Wednesday, September 2, 2009

On the Necessity of Extreme Self-Promotion (Part One)

Modesty is dull.


If you publish poems, you have an ethical obligation to The Universe to believe in them as useful, necessary. Time may be arguably the most valuable commodity. To ask someone to read your work, you better believe it is crucial for human survival, or at least, Unmitigated Pleasure. If it isn’t, then why steal someone’s Time, our precious mortality?


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This was one of my solutions for increasing sales of my memoir: through Facebook, I contacted as many people as possible from high school as I could.


Just in case they didn’t know, I was still alive.


In our underground high school newspaper. I was voted: “Most Likely to Die of AIDS.” I was famous then and now.


In an individual message, I told each high school contact they were in my memoir, All Screwed Up. Which was available on Amazon.com for $16.95.


None of them were in the memoir. I never wrote about anyone from high school. Except for one person. This is how I justified the lie: as a writer, each character in their own way becomes a composite of everyone you’ve met in your life. Your memory makes them one.


Very Buddhist.


I knew that if they bought the book, they would look for the parts about them. When they realized there wasn’t any, it would be too late. The package was open, the damage done. They’d be stuck with the book.


*


Don’t trust anyone who claims that they’ll buy your book. Ask them to send you the proof of purchase. If they laugh, tell them you’re not joking. Say, “I want to hang the receipt of the first copy sold. Would you mind sending it to me?”


If the book’s been out for awhile, say, “If you buy the book today, you’d be the 100th person purchasing my book. Would you mind sending me the proof of purchase? As silly as it may seem, this is an event that means something to me.”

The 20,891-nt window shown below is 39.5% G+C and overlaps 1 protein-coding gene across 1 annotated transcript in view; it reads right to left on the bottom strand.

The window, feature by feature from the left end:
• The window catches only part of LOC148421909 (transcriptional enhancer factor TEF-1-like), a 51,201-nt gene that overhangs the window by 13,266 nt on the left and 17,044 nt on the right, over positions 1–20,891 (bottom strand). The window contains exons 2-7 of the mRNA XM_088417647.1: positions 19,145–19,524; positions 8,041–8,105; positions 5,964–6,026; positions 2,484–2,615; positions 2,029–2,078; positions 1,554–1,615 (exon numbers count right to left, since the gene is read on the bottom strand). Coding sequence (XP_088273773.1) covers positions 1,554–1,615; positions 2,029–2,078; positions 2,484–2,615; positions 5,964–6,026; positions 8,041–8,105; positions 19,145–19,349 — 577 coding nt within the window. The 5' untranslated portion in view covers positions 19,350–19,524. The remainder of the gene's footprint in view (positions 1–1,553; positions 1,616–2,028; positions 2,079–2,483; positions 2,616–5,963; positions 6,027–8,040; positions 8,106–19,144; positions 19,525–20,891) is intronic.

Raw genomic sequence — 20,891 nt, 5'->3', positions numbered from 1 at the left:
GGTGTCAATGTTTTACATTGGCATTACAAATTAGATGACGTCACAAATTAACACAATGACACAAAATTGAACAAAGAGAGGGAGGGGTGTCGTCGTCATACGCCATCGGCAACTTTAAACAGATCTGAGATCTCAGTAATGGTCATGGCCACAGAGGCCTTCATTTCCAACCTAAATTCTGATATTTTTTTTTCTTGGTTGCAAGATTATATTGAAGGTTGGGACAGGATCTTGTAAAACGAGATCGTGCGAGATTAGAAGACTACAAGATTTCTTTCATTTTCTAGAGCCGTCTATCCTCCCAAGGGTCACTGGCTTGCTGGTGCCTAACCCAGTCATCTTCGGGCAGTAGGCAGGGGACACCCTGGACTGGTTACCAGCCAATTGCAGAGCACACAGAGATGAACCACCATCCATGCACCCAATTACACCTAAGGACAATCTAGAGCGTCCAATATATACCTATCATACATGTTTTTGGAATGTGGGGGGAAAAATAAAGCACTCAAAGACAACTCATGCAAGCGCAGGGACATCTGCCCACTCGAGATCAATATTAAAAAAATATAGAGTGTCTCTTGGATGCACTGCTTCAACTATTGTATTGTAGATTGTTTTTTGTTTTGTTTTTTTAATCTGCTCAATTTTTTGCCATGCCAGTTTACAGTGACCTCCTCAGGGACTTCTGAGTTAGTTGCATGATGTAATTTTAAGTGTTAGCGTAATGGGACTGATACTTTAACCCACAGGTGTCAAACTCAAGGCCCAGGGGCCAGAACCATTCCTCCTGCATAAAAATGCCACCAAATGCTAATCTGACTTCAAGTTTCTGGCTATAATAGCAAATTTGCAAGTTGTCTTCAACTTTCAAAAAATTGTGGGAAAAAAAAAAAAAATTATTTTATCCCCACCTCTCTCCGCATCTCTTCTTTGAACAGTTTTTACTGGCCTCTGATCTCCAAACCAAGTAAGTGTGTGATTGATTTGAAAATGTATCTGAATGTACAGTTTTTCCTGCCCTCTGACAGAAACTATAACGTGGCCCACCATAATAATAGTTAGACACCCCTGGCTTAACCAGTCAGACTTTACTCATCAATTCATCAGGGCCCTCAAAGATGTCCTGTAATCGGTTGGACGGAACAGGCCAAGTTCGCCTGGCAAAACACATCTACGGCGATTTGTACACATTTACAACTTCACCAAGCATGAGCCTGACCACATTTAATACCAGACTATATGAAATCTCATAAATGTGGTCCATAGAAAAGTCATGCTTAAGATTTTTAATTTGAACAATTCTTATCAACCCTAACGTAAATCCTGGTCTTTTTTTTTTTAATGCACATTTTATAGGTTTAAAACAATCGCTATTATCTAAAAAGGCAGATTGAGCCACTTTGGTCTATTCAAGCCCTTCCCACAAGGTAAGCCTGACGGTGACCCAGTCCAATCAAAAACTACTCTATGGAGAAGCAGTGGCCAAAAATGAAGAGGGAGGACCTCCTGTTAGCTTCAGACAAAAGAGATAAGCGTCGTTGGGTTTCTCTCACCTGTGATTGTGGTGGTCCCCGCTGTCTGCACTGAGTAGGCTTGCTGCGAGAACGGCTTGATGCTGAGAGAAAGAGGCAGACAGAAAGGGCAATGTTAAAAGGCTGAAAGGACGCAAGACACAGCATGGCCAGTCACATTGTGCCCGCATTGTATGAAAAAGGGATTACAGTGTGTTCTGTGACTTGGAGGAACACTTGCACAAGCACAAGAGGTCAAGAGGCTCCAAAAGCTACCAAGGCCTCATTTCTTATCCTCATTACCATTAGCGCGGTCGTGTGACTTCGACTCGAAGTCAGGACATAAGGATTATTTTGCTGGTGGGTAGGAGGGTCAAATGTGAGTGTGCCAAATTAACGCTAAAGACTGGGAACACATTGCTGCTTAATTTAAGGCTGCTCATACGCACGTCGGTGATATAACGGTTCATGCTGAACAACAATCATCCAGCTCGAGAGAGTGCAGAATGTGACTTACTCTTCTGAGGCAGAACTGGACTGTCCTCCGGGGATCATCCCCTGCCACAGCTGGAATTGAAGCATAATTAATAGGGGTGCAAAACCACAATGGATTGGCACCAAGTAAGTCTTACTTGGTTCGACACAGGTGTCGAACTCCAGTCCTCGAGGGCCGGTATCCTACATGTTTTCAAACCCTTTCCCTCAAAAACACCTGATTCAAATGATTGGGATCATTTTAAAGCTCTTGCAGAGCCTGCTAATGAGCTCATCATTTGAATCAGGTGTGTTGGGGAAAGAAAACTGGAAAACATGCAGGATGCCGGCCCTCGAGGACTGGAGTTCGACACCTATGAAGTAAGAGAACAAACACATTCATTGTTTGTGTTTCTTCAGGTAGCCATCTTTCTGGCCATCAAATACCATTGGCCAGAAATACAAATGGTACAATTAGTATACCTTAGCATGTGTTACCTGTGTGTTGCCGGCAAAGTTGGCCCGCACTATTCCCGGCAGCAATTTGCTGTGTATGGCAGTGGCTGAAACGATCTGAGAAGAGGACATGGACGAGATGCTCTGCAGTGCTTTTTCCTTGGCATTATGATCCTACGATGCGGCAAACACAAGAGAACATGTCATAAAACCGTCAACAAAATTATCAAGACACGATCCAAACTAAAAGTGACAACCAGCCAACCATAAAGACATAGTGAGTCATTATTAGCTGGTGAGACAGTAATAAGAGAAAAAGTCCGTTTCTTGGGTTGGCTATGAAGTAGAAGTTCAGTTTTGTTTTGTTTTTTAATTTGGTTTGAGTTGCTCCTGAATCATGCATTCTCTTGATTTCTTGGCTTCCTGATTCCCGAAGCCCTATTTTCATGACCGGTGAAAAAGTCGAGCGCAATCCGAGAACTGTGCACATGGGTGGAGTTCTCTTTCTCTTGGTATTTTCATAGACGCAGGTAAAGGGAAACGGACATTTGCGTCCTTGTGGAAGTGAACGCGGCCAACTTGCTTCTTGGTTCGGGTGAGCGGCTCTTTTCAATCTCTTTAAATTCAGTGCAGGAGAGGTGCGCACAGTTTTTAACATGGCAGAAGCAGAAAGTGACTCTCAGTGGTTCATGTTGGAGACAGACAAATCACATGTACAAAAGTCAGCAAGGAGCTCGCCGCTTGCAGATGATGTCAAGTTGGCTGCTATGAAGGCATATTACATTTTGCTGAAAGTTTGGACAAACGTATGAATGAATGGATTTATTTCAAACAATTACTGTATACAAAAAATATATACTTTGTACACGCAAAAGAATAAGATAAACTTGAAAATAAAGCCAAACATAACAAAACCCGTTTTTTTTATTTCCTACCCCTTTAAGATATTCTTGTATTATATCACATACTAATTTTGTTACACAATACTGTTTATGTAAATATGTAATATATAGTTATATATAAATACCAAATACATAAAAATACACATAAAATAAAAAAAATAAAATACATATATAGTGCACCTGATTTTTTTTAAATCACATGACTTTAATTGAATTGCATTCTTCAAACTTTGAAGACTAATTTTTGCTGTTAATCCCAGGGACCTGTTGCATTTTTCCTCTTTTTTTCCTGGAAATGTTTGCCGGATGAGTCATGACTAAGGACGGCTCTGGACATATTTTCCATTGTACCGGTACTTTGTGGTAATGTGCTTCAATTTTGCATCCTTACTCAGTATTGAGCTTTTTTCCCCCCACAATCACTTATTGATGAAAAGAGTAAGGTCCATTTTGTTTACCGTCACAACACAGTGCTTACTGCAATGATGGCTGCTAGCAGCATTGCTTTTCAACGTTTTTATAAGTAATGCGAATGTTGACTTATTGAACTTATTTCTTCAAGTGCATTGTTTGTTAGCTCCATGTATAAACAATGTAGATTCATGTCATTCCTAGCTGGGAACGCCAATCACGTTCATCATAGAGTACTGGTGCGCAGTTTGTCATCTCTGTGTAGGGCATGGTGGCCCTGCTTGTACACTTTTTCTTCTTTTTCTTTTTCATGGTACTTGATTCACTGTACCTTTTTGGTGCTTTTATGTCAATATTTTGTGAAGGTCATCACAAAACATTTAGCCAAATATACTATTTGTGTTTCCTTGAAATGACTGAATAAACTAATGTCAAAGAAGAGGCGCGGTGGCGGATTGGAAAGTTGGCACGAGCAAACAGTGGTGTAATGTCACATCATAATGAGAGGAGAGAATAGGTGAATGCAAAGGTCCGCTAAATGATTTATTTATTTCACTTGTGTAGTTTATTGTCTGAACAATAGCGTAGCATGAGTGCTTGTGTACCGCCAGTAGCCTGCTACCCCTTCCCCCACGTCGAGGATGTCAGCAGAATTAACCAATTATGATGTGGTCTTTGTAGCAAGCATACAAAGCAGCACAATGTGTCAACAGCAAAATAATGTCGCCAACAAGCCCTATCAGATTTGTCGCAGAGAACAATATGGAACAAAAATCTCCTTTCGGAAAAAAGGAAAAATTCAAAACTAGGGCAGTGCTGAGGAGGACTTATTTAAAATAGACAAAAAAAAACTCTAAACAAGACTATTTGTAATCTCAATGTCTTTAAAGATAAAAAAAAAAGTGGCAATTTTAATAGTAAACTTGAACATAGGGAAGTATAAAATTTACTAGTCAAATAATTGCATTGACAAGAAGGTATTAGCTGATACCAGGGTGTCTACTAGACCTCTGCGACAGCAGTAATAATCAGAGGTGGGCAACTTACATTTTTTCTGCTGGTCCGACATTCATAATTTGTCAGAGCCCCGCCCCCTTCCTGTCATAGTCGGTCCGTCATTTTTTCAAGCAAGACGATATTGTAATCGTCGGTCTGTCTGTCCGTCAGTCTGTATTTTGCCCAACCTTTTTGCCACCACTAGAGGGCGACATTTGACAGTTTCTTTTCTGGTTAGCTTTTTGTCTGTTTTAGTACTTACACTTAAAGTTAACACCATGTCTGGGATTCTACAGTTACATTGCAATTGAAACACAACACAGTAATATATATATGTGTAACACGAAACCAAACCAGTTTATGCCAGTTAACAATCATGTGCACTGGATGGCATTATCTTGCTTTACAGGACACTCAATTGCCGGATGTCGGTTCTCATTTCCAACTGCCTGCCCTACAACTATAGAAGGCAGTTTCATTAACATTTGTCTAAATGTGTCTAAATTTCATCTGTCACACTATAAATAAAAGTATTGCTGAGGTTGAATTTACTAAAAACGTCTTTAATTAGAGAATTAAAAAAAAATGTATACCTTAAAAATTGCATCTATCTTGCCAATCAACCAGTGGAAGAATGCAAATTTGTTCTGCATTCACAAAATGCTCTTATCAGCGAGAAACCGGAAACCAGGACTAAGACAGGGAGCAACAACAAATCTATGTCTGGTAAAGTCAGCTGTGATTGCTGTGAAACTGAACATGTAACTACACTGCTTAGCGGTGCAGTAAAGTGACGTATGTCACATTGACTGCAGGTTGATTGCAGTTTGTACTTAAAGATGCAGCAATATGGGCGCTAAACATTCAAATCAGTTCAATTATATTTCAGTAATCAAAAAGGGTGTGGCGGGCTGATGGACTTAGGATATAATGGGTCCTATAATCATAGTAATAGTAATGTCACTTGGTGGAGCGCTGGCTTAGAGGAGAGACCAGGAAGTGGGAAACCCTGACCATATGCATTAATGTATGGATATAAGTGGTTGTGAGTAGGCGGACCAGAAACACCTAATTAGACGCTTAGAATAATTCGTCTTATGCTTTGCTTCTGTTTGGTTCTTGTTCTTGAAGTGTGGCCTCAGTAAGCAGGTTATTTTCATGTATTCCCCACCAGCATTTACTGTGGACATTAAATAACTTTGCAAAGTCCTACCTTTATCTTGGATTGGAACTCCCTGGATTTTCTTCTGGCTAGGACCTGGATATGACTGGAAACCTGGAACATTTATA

If they don’t offer you proof, quiz them. For example: let’s say your memoir was about your mother, an ex-trampoline champion. Don’t mention that fact. Say to the potential liar, “It was really difficult writing about my mother’s job. She was a welder, as you know.”


If they don’t contradict you, don’t let on that you know.


Just never buy their book. If someone asks you what you think of it, say, “I wanted to like it. But it was shit.”


*


There’s nothing more kind than someone having read your work. Critics treated my book of poems Blind Date with Cavafy with, if anything too much generosity. Way too much. I never expected anyone to read it. I don’t write that in fake modesty.


How do you show gratitude?


Isn’t there something unattractive in showing thanks to someone who recognized you?


This is what you seem to be saying: “You're so special for recognizing that I’m so special.”

4 comments:

  1. But when you read something you enjoy, that moves you, I know you want to express it yourself. I've seen you do it! Maybe not directly TO the person, but you promote the work you've appreciated. :)

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  2. I wanted to like it...(ha!) I'm enjoying it. Especially the parts about me.

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  3. I'm pretty sure I dated a writer only so I could mine his work for references about me. Of course, your books are really about me.

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  4. With the new meme that all taste must be anonymous-- that actually knowing anyone makes you part of a nepotistic subculture-- I'm always afraid to send a thank you for a positive review. But I don't think it's bad to be(come) friends with people you like and whose work you like-- I mean, when you got a funeral, do you want strangers there to anonymously evaluate your life, or do you want the people who loved you to explain why they loved you? I'm rambling. I'll stop.

    But the bottom line is that polar praise or blame are both useless. A good review is analytic. Or 80% analytic / 20% judgment. But praise feels nice, and I think feeling nice is underrated.

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